Improving Memory Search through Model-Based Cue Selection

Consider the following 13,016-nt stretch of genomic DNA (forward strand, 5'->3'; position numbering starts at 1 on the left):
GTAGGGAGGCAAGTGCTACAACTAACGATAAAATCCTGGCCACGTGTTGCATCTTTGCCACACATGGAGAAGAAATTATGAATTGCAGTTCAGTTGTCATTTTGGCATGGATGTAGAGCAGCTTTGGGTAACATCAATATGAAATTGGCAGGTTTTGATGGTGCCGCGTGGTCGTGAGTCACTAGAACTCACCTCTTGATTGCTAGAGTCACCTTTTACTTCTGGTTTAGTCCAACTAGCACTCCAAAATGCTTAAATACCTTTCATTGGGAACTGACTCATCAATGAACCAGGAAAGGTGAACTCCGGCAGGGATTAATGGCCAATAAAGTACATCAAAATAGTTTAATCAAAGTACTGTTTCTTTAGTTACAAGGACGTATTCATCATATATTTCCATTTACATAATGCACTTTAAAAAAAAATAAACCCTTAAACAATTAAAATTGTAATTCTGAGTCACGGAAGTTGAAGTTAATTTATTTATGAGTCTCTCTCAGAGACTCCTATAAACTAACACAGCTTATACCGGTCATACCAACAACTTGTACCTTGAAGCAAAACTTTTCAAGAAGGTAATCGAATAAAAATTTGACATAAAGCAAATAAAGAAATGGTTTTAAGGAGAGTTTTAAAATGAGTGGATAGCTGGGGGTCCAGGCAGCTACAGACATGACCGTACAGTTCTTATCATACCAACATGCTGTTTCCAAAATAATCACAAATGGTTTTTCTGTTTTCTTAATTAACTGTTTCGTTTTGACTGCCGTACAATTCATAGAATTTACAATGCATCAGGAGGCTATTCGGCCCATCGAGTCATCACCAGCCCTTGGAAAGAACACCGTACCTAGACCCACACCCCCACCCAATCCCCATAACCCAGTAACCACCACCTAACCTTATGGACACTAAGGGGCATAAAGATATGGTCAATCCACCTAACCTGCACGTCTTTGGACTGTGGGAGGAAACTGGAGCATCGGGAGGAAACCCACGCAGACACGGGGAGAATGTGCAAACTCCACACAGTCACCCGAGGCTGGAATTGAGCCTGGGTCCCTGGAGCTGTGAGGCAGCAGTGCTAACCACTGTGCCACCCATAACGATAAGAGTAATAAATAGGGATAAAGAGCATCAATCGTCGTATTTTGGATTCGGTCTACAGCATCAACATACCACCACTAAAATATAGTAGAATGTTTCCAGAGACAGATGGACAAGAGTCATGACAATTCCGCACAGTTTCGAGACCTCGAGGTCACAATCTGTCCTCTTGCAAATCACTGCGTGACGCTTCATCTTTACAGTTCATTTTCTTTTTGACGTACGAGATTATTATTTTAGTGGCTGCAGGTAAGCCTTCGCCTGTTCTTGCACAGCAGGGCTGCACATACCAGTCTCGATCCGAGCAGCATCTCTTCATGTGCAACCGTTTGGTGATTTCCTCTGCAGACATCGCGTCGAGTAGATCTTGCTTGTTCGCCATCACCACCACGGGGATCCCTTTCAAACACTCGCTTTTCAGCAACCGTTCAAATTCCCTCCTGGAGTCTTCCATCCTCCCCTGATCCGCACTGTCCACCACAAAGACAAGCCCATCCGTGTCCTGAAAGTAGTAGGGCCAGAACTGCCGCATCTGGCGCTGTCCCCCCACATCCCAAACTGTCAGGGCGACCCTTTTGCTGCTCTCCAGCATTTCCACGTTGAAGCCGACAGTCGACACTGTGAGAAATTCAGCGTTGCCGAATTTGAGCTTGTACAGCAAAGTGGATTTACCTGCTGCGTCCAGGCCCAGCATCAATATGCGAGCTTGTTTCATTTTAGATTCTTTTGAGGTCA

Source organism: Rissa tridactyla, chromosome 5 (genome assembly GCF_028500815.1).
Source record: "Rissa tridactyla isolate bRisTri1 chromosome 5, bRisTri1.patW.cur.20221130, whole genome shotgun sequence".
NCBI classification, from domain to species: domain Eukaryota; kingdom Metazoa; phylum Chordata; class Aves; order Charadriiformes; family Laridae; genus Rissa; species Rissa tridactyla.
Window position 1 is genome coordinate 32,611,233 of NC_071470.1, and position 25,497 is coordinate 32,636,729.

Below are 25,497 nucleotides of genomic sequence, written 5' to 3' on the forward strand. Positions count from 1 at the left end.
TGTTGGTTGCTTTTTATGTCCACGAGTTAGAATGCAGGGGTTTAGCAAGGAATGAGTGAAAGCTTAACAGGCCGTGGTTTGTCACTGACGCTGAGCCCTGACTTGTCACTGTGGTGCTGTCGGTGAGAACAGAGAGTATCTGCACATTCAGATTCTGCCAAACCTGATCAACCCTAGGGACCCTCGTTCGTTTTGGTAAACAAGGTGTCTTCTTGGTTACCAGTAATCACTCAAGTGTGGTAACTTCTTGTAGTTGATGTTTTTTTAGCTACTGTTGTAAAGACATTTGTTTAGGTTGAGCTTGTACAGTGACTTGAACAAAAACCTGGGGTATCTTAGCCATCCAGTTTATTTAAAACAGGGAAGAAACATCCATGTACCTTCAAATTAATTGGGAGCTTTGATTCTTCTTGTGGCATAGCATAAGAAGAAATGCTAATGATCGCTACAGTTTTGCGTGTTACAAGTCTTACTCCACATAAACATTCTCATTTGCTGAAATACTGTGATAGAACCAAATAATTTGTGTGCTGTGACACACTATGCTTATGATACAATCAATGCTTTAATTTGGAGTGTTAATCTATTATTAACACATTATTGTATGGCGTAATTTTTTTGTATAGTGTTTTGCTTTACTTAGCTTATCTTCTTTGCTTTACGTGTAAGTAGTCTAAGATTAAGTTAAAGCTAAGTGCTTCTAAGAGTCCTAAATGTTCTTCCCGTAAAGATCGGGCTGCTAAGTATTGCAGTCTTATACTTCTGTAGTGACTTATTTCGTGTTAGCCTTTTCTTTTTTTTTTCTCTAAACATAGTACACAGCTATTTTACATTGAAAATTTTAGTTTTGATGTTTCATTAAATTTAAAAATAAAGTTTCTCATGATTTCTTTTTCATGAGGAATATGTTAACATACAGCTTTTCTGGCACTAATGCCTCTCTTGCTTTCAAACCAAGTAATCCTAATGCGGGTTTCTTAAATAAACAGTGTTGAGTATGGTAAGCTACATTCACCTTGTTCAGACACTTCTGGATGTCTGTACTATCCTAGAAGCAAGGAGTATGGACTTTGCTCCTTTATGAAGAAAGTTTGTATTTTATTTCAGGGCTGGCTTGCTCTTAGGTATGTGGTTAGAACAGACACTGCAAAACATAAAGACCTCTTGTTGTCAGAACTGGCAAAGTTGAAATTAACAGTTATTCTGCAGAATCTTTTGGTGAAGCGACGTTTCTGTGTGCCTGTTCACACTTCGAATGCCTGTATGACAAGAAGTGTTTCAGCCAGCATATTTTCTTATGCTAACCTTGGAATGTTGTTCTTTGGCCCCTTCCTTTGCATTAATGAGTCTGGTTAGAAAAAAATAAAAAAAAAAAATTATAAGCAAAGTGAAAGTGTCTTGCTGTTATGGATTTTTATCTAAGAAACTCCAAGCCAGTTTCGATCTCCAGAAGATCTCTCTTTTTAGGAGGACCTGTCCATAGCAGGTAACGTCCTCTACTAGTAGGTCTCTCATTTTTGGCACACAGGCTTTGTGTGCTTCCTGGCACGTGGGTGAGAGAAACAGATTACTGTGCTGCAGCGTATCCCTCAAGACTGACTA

We often use cues from our environment when we get stuck searching our memories, but prior research in memory search has not observed a facilitative effect when providing cues after recall ended. What accounts for this discrepancy? We propose that the content of the cues critically determines their effectiveness and sought to select the right cues by building a computational model of how memory search is affected by cue presentation (in a process we refer to as cued memory search). We hypothesize that cued memory search consists of (1) a basic memory search process, identical to memory search without external cues as captured by the existing Context Maintenance and Retrieval model (CMR), and (2) an additional process in which a cue's context influences one’s internal mental context. Formulated this way, our model (with parameters pre-determined from a group of participants) was able to predict in real-time (over a new group of participants) which cues would improve memory search performance. Participants (N = 195 young adults) recalled significantly more items on trials where our model's best (vs. worst) cue was presented. Our formal model of cued memory search provides an account of why some cues are better at aiding recall: Effective cues are those most similar to the remaining items, as they facilitate recall by tapping into and reactivating an unsearched area of memory. We discuss our contributions in relation to prominent theories about the effect of external cues.